Warmer and colder climes offer slightly different solutions. In much colder areas, where the soil can freeze solid for months, flytraps can be dug up and sheltered in an unheated coldframe. (As a rule, unless the top of the flytrap has already died off, don’t put them in an unlit space such as a garage or shed, because any remaining green leaves will continue to photosynthesize.) Alternately, many experts recommend heavy mulching around the flytraps with pine needles or straw. In much warmer areas without extended cold periods, such as around Galveston or in southern Florida, it may be necessary to dig up the flytraps, cut off the tops, carefully wrap the bulb with moist long-fiber sphagnum moss, and put them in the refrigerator and NOT the freezer. Either way, too long of a dormancy period is better than too short of one.

Almost all other carnivores from temperate climes, including Sarracenia pitcher plants and temperate sundews, also need that dormancy period as well or they’ll die. Again, it’s not a matter of “may”: it’s a matter of “will”. If you absolutely have to have a carnivore on display in the depths of winter, consider an alternative such as an Asian pitcher plant (Nepenthes alata, for instance) or a tropical sundew (Drosera adelae from Australia is an excellent choice). And whatever you do, resist the temptation to buy that for-sale flytrap at Christmas unless you’ve got room in the refrigerator for it around New Year’s Eve.

Next: Step 2 – Plant it in your garden.

Advertisements

Absolute Surefire Steps to Kill Your Venus Flytrap: Introduction

Some of this series appeared, in much shorter form, in Gothic Beauty magazine.

It’s a lament anybody who raises or sells carnivorous plants hears on a regular basis. Right after the inevitable Little Shop of Horrors jokes, after asking if they carry any man-eating plants, or asking about a plant that could eat the questioner’s ex-spouse, the comment is always the same. “I used to have a Venus flytrap, but it died.”

What happens next varies. Some people state it as if they were relaying the weather, figuring that all plants die and flytraps are just fussy. Some are almost accusatory, as if it’s the seller’s fault that mere mortals can’t keep them alive for more than a few weeks or days. A lot of kids apologize, as if they’re going to get yelled at for the plant dying or for doing the wrong thing at the wrong time. Some people relate that this happened decades ago, with a plant they purchased from a roadside stand, and others talk about the flytrap they purchased at a Home Depot a few weeks earlier. It still translates to a basic assumption: no matter what you do, Venus flytraps always die.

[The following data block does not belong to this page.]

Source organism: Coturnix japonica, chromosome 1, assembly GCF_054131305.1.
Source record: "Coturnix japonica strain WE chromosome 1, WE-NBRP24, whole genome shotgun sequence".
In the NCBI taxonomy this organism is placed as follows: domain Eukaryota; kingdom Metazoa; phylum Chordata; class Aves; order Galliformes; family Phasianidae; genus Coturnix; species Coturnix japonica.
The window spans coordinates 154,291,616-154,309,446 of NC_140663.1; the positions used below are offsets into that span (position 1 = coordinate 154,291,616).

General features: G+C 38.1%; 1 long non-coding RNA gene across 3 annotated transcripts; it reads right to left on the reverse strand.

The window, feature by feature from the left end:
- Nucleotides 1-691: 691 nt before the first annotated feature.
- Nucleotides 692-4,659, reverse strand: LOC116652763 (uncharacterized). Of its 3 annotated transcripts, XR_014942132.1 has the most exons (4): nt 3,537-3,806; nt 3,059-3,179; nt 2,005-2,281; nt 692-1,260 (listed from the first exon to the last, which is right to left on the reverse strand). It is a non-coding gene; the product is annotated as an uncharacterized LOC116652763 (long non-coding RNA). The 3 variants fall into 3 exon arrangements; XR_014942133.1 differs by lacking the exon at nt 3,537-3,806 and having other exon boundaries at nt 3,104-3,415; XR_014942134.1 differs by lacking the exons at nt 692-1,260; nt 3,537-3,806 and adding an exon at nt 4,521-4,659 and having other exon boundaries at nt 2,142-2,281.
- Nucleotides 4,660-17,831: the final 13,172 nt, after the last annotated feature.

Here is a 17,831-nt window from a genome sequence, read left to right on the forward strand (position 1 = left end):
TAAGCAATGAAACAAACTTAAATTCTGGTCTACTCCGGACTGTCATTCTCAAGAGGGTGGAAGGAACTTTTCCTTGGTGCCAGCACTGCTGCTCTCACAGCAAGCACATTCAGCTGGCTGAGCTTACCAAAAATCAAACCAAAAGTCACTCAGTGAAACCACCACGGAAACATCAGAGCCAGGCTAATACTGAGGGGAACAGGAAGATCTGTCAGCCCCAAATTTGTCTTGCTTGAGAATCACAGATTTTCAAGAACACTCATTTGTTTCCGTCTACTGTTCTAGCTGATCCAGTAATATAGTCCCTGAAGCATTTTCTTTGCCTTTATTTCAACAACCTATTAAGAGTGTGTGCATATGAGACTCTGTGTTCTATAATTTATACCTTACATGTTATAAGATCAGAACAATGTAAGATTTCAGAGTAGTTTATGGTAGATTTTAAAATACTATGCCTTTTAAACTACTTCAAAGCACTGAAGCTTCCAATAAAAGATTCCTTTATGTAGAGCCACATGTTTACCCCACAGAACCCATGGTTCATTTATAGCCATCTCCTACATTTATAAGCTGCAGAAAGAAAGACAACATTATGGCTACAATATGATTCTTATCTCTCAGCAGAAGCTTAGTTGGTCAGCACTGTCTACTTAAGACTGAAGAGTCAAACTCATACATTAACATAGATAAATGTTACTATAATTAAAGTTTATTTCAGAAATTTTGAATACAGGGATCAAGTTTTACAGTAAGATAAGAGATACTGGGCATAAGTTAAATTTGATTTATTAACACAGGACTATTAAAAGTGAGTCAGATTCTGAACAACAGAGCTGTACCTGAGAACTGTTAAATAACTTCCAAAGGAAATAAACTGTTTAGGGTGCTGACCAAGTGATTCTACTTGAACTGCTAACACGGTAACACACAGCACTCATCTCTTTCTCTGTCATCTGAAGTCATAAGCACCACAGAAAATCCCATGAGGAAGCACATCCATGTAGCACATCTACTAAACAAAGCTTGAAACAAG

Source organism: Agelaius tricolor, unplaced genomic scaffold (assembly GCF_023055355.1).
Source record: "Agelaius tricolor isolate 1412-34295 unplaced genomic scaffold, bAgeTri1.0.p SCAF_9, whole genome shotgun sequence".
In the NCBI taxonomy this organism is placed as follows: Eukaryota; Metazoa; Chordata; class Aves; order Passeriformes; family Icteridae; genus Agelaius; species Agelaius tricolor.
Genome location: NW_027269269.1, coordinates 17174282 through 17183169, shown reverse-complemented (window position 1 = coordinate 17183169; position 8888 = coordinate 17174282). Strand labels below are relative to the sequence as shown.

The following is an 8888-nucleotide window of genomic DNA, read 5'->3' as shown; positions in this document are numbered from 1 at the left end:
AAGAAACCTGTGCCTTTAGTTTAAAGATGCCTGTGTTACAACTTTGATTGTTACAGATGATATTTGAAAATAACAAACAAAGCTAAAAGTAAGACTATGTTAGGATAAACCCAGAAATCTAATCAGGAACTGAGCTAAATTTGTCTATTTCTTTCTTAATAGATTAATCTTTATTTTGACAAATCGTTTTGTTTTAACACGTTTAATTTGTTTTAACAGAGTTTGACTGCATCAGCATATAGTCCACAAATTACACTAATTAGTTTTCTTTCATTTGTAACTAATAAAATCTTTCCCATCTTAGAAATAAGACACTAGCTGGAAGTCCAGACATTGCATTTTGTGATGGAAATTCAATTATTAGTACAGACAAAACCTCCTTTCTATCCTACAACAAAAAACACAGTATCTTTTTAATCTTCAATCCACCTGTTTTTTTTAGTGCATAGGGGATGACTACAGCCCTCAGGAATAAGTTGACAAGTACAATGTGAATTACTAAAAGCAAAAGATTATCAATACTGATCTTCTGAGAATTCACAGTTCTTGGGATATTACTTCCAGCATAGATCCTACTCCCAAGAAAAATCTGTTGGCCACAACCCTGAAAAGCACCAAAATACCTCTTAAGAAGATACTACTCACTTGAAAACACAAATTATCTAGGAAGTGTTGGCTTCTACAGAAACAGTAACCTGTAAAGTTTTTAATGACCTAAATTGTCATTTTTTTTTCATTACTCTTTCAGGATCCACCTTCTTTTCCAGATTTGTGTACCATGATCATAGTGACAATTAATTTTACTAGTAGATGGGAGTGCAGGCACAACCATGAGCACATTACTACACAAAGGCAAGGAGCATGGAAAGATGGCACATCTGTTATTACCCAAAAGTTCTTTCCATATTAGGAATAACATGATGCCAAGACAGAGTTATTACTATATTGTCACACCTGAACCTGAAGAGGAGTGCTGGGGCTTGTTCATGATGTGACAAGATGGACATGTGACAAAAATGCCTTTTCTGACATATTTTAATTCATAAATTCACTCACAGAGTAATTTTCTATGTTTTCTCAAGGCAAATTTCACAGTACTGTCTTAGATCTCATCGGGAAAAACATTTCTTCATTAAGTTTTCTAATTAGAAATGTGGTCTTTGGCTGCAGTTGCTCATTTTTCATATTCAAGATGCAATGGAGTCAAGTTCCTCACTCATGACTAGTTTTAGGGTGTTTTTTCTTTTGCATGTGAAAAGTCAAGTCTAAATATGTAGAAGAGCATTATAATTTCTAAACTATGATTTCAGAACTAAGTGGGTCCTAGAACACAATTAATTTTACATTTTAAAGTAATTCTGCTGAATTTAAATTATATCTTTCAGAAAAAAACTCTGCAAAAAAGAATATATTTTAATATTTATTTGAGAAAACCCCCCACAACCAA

Now, it’s hard not to be fascinated by carnivorous plants of all types, and the Venus flytrap (Dionea muscipula) is the quintessential carnivore as far as the public is concerned. Ask ten people to name a carnivorous plant other than a flytrap, and you’ll be lucky to get one who might bring up “sundew” or “bladderwort”. Out of those ten, maybe seven will be amazed to discover that any other carnivores exist, and of the remaining three, they’ve definitely never had the opportunity to examine one. Walk into any garden shop, hardware store, or “home improvement center,” and odds are that you’ll see big displays of Venus flytraps in those little plastic cups or cubes, with a big sticker reading “Really eats bugs!” on the front. Nearly everybody encounters the heartbreak later, as that once-thriving plant gradually goes black and dies.